HGH: Anti-Aging Miracle or Mistake?

By Stuart Weinerman, MDChief, Division of EndocrinologyNorth Shore/Long Island JewishAssistant Professor of Medicine, Hofstra/North Shore-LIJ School of Medicine

Posted on | By Stuart Weinerman | Comments ()

What are the actual results seen in research?

The largest review of trials with HGH demonstrate that long-term use of growth hormone caused an average 2.3 kilogram (about 5 lbs) loss of weight, 2.6 kg (5.6 lbs) loss of fat, 1.4 kg (3 lbs) increase in lean body mass, and no consistent change in bone density. Patients feel generally better, as seen in quality of life scores.


Sounds great. Shouldn’t everyone take it?

There are significant potential side effects to HGH therapy. Known side effects include increased swelling, joint pain, carpal tunnel syndrome, insulin resistance and increased risk of diabetes. The potential effect of HGH to promote cancer growth remains controversial. People who purchase HGH illegally may be getting tainted or impure products, which are potentially dangerous.

What is the effect on longevity?           

The effect on longevity is not yet known. There is a paradox that both HGH deficiency and HGH excess, a disease called acromegaly, are associated with shorter life expectancy. Further, even though there is an increase in mortality in pituitary patients missing HGH, there is no evidence that this it improved with HGH treatment.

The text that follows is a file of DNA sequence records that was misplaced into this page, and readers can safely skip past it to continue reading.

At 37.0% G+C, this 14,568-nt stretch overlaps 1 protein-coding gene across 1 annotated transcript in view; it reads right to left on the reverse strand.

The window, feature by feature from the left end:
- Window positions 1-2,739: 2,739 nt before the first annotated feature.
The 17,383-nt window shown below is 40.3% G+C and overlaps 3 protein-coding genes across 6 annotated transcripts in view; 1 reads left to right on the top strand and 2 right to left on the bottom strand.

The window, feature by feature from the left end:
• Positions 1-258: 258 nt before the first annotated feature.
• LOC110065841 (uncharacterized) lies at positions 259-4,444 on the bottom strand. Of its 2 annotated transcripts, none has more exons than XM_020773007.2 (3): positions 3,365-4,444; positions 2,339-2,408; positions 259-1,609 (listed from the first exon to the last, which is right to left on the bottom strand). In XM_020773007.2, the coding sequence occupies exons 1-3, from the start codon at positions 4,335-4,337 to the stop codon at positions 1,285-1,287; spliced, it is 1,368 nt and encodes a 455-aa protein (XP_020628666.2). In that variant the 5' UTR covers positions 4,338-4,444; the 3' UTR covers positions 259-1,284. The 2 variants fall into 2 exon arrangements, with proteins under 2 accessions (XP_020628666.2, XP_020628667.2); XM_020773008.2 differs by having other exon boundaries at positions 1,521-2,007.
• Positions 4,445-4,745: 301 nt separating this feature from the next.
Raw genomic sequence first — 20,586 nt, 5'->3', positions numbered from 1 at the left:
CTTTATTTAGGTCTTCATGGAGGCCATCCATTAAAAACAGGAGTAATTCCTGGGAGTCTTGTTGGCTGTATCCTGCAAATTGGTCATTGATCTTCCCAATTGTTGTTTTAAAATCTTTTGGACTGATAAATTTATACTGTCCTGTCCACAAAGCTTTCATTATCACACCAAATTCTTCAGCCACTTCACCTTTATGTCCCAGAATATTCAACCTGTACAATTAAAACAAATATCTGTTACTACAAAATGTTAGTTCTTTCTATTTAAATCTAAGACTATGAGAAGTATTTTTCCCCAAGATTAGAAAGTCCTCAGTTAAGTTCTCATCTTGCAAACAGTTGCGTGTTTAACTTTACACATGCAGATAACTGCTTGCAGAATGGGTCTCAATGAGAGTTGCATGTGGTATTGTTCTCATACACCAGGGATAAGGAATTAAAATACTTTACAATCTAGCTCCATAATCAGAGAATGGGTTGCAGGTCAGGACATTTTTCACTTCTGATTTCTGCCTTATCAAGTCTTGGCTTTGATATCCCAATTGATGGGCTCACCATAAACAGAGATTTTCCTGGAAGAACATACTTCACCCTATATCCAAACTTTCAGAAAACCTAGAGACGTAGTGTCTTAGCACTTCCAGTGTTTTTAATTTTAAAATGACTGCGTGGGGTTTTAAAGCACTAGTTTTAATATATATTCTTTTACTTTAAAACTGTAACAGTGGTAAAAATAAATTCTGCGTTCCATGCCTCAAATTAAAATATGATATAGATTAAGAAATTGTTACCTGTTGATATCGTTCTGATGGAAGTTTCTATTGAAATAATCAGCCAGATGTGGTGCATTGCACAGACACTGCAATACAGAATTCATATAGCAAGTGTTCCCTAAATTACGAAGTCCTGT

Why not try it?

The biggest reason not to take HGH as an anti-aging therapy is simply that it has not been adequately studied. We do not know the risks and benefits of long-term use of HGH in healthy people. As we have learned from many other similar situations, such as the safety of long-term hormone replacement in menopause, we should not make any assumptions of benefit or safety about potent drugs or hormones. We should first do the correct studies, powered to look at real risks and benefits, not just short-term effects like changes in muscle. Only when large studies are completed should we consider treating large numbers of normal people. We should not be doing an uncontrolled experiment on millions of healthy people.

Article written by Stuart Weinerman
MDChief, Division of EndocrinologyNorth Shore/Long Island JewishAssistant Professor of Medicine, Hofstra/North Shore-LIJ School of Medicine